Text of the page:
By Kathleen Doheny
Women whose father, brother or son have had prostate cancer may have a 14 percent higher risk of developing breast cancer, said Jennifer Beebe-Dimmer, a researcher at the Barbara Ann Karmanos Cancer Institute at Wayne State University in Detroit.
Those women with a family history of both prostate and breast cancer were at a 78 percent greater risk of developing breast cancer, the researchers found. And the risk was greater for black women than whites.
The researchers found a link, not a direct cause-and-effect relationship, between family history of prostate cancer and women's breast cancer risk. However, this is "one of the largest studies, if not the largest study, to examine the association," Beebe-Dimmer said.
The 14 percent increase "is a modest increase in risk," she said. Of the two, "breast cancer family history is likely still more important in terms of risk assessment," she added.
The findings underscore the need for women to know their complete family medical history, "particularly cancer diagnosed among first-degree relatives," including fathers, brothers and sons, Beebe-Dimmer said.
Doctors should ask about all cancers in the family, even in members of the opposite sex, she suggested.
"Communication of this information to the physician is important in assessing future risk of breast cancer and may impact screening recommendations," Beebe-Dimmer said.
For the study, published online March 9 in the journal Cancer, Beebe-Dimmer's team evaluated more than 78,000 women enrolled in the Women's Health Initiative Observational Study between 1993 and 1998. At the study start, all were free of breast cancer. When follow-up ended in 2009, more than 3,500 breast cancer cases had been diagnosed. The researchers looked to see which patients' family members had either breast or prostate cancer.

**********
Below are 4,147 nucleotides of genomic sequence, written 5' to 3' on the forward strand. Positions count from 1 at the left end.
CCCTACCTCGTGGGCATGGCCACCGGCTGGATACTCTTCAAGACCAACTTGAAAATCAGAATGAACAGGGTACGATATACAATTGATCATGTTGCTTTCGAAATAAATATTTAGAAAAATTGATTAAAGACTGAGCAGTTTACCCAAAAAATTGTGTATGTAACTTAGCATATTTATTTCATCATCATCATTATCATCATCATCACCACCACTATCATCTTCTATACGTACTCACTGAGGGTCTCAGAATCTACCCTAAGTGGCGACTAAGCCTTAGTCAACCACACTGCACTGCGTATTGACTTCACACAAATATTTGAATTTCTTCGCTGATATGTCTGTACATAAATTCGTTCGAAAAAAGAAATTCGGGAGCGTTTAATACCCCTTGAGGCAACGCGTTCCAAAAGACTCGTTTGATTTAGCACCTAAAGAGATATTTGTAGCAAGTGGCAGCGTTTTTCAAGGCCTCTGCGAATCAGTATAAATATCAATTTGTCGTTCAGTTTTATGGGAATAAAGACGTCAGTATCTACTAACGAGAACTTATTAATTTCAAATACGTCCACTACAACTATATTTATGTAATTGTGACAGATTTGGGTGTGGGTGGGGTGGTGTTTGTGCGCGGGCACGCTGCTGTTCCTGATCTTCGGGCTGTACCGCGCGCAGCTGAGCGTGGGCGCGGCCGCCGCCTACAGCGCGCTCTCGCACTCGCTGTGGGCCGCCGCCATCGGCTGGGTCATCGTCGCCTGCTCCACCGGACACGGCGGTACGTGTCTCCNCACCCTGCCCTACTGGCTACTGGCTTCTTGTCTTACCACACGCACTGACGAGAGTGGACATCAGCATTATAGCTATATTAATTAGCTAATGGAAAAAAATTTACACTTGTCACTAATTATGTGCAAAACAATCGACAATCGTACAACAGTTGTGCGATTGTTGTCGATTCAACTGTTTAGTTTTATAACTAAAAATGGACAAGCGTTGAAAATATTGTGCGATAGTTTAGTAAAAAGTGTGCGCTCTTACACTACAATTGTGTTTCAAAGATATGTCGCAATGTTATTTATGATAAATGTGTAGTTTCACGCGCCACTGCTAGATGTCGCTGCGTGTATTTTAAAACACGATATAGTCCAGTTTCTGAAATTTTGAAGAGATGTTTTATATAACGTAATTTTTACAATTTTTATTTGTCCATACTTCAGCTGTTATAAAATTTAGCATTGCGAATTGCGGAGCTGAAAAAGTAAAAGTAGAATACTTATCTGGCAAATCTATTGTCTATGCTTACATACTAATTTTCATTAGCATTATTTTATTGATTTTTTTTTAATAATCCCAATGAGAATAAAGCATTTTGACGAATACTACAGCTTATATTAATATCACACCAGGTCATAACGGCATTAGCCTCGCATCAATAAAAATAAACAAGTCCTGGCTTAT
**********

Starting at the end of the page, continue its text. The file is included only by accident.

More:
Cancers of the breast and prostate are among the most common invasive cancers found in the United States, Beebe-Dimmer said. In 2014, an estimated 233,000 new breast cancer cases and 233,000 new prostate cancer cases were diagnosed in the United States, according to background information in the study.
Beebe-Dimmer can't say for sure what may be driving the potential link between prostate and breast cancers. "It may be genetic, it may be shared environment," she said. The two cancers have similar causes in that both are driven by exposure to the sex steroid hormones estrogen and testosterone, she explained.
Dr. Courtney Vito, assistant professor of surgical oncology at City of Hope Cancer Center in Duarte, Calif., was not involved with the study. She said the "article raises an interesting point."
Some of the possible increased risk, Vito said, may be due to the presence of the BRCA1 and BRCA2 gene mutations. However, that information was not available to the researchers. Men with BRCA1 and 2 mutations have a higher risk of prostate cancer, and women with the mutations have higher risks of breast and ovarian cancer, researchers have found.
These mutations "may explain some of this relationship but not all," Vito said.
Discoveries about new genes that may function in concert with the BRCA genetic mutations might shed more light on the possible link, she said.
Vito and Beebe-Dimmer agreed that more study is needed to figure out to what extent genes and shared environment contribute to risk for both breast and prostate cancer.